It doesn’t end with death because Jesus takes action. Prayer alone doesn’t bring about new life. Jesus’ words and action bring about new life. The Word spoke a word and change was effected and new life was given.
Martin Luther King, Jr. said that, “God will never allow prayer to become a substitute for working intelligence.” God will never allow prayer to become a substitute for working intelligence. Thoughts and prayers aren’t going to protect our children by themselves – our actions are also necessary. Claiming now isn’t the time for a conversation about the health care system in this country or the regulations on guns isn’t going to protect our children. Admitting defeat isn’t going to protect our children. Entrenching our views to one side of the aisle or the other isn’t going to protect our children. Doing nothing sure as heck isn’t going to do anything – ending the conversation with weeping – ending the conversation at verse 35, “Jesus wept”, cannot be not where this story ends.
Because we know full well that it was never the right time for Jesus to provide abundant life. Whether at the temple, or with the Samaritan woman, or especially healing a blind man on the Sabbath – and now, after giving new life where there was once death, death itself awaits Jesus.
Death awaits Jesus because the people didn’t know what to do with this abundant grace and mercy and forgiveness and light and love from the very presence of God as one of us – so we killed it. We ended the possibility that we ourselves might have to change. We ended the possibility that we ourselves might be part of the problem. We witnessed God incarnate and said that was too radical of a love and life and grace for our tastes and so we killed the Son of God.
To give up hope, to admit defeat, to bury our heads in sorrow that nothing will change, to weep and cry and live our lives in pain and suffering is not where this story ends. It’s not where it ends! But in order for death to turn into life – in order for us to beat our swords into plowshare, our spears into pruning hooks, we must act. Weep, yes; pray, yes; comfort, yes; but we must also walk toward the very thing that threatens to kill us and bring about peace and love.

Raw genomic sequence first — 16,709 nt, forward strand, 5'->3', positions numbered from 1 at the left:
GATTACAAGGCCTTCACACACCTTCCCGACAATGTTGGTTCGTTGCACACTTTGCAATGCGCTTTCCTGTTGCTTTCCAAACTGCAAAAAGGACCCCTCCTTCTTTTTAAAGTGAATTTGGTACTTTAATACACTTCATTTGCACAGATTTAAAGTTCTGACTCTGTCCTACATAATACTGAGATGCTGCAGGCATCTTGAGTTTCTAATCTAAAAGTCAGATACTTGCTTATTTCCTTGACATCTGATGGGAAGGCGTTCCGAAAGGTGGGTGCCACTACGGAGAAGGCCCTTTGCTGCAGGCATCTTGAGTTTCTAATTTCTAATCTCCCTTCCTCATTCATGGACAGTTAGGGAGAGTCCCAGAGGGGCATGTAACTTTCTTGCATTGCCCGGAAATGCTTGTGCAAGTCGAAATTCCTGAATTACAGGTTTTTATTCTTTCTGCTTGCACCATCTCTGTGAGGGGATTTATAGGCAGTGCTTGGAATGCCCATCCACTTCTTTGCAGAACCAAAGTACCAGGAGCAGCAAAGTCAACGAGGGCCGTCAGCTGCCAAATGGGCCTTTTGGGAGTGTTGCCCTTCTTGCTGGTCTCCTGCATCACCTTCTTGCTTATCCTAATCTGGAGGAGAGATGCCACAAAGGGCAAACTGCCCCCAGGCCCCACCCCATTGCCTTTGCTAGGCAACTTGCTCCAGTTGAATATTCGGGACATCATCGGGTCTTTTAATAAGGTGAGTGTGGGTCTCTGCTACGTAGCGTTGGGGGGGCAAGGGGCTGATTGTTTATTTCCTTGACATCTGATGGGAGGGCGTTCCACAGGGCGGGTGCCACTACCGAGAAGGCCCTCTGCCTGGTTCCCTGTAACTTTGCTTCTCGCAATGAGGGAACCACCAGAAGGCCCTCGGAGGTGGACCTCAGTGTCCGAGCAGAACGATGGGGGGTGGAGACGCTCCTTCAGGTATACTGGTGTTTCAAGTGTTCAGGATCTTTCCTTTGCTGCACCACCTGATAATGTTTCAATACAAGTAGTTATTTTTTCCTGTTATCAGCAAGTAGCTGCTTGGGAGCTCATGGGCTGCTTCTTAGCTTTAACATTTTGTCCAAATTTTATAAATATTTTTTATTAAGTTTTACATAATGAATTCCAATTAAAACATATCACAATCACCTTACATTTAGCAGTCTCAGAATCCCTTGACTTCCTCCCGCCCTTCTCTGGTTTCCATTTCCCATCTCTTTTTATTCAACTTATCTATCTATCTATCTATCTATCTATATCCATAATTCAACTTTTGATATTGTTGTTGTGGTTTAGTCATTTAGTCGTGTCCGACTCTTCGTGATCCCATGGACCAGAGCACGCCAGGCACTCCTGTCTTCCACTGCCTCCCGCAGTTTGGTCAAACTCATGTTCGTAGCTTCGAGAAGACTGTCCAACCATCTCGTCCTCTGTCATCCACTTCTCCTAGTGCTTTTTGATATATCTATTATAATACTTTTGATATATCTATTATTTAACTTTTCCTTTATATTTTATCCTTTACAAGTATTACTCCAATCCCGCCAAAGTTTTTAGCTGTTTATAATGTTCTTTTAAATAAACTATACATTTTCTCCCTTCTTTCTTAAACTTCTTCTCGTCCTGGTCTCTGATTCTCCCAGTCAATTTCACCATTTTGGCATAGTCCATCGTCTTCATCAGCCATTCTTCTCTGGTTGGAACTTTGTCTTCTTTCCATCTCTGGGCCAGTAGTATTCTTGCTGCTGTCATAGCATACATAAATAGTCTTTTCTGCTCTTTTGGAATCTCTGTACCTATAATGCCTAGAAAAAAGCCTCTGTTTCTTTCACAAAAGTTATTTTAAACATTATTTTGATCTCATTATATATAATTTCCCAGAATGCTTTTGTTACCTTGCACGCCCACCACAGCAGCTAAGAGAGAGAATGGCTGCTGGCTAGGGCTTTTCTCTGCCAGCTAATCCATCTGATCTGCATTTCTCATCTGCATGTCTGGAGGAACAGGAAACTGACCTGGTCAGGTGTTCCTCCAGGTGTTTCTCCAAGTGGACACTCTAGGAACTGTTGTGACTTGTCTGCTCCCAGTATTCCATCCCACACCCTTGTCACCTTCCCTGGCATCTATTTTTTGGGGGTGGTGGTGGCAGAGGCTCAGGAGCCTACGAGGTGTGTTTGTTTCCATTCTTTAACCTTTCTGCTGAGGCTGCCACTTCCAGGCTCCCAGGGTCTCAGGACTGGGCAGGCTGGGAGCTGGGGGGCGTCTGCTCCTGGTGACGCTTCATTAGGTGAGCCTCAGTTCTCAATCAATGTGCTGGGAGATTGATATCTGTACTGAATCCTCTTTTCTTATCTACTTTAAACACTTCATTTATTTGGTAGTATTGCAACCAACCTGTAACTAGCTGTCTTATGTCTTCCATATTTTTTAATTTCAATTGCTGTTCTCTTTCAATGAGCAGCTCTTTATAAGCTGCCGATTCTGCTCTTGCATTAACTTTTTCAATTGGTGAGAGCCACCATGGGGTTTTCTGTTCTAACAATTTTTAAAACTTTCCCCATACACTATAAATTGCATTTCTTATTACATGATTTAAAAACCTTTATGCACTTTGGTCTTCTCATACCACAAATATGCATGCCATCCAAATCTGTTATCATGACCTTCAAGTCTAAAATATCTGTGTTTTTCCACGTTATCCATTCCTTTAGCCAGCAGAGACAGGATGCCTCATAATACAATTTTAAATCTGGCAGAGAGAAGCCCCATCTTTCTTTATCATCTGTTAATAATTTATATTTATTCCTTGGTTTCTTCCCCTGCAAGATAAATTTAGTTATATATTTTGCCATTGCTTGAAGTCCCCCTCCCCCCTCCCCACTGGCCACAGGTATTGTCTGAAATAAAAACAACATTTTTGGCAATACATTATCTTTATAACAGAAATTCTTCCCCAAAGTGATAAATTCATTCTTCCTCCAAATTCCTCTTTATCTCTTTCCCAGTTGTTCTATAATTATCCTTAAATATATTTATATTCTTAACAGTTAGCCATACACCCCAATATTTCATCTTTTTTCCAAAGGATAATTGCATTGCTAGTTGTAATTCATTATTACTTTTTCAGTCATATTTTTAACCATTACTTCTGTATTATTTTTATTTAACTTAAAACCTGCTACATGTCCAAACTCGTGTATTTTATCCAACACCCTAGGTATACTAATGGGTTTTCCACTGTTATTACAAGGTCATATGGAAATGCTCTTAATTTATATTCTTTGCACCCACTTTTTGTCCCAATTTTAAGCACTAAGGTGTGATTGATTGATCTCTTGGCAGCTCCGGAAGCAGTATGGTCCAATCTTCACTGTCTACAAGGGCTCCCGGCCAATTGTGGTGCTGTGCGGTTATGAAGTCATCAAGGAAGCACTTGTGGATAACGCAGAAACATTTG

Verse 35 is not the end of this story. The story does not end with the acceptance that seventeen people dying is just the way things are because the powerful demand it be so. Or because the time just isn’t right to talk about it. Or because our systems of culture and society are simply broken beyond repair.
Our journey to the cross demands we act. Because the only reason Jesus is put on that cross is because he dared to act when no one else would. Because he dared to show compassion when others withheld it. Because he dared to love when others feared. Because he dared to choose relationship over law. Because he dared to pray and then act and speak and bring about new and abundant life.
This story does not end with us weeping on our knees in defeat. For God truly hears our prayers, God truly sees our tears – and God truly heals us. President Trump recently spoke these words from 2 Kings – a text that beautifully parallels our reading. Jesus prays and God listens. Jesus weeps with the family. And Jesus heals.
But it took more than prayer. It took a defiant Jesus standing up to the powers of sin and death – it took a defiant Jesus with the powerful watching from afar – it took what was really a simple act, three words, to bring about new life.
Three words are all it takes to defeat the powers of death. As a nation, as a people, as children of God – we too are empowered to act boldly. We too are called to pray bold prayers and effect bold change; to proclaim that prayer is not a substitute for action – that we must lead, act, legislate, teach, and dare to change what has become far too normal.
But most importantly, to our leaders who quote scripture, we demand action. For in Jesus Christ, action followed prayer. For even when you are deader than dead, when you hear the voice of your Savior, the Good Shepherd – when Jesus Christ calls you by name, you are given new life.